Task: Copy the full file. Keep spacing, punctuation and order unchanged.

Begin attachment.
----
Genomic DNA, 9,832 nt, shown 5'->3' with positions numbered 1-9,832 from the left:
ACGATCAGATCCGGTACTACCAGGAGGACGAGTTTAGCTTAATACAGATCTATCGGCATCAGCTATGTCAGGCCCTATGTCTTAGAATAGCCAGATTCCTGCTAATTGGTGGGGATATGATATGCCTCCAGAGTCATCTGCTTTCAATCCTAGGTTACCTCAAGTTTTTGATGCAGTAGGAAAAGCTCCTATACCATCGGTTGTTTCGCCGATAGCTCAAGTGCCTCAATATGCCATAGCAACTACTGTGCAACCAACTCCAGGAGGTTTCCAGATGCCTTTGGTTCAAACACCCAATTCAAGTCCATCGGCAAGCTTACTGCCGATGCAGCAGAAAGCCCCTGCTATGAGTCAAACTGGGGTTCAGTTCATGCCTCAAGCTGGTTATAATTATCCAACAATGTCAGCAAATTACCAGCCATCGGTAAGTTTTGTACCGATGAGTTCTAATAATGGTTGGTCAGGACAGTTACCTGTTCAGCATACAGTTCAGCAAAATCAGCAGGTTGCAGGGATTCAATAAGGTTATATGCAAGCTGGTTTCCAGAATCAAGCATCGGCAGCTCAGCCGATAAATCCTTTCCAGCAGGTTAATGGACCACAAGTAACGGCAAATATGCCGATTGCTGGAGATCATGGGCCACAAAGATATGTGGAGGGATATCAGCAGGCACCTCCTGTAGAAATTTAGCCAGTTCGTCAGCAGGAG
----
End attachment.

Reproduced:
Genomic DNA, 9,832 nt, shown 5'->3' with positions numbered 1-9,832 from the left:
ACGATCAGATCCGGTACTACCAGGAGGACGAGTTTAGCTTAATACAGATCTATCGGCATCAGCTATGTCAGGCCCTATGTCTTAGAATAGCCAGATTCCTGCTAATTGGTGGGGATATGATATGCCTCCAGAGTCATCTGCTTTCAATCCTAGGTTACCTCAAGTTTTTGATGCAGTAGGAAAAGCTCCTATACCATCGGTTGTTTCGCCGATAGCTCAAGTGCCTCAATATGCCATAGCAACTACTGTGCAACCAACTCCAGGAGGTTTCCAGATGCCTTTGGTTCAAACACCCAATTCAAGTCCATCGGCAAGCTTACTGCCGATGCAGCAGAAAGCCCCTGCTATGAGTCAAACTGGGGTTCAGTTCATGCCTCAAGCTGGTTATAATTATCCAACAATGTCAGCAAATTACCAGCCATCGGTAAGTTTTGTACCGATGAGTTCTAATAATGGTTGGTCAGGACAGTTACCTGTTCAGCATACAGTTCAGCAAAATCAGCAGGTTGCAGGGATTCAATAAGGTTATATGCAAGCTGGTTTCCAGAATCAAGCATCGGCAGCTCAGCCGATAAATCCTTTCCAGCAGGTTAATGGACCACAAGTAACGGCAAATATGCCGATTGCTGGAGATCATGGGCCACAAAGATATGTGGAGGGATATCAGCAGGCACCTCCTGTAGAAATTTAGCCAGTTCGTCAGCAGGAG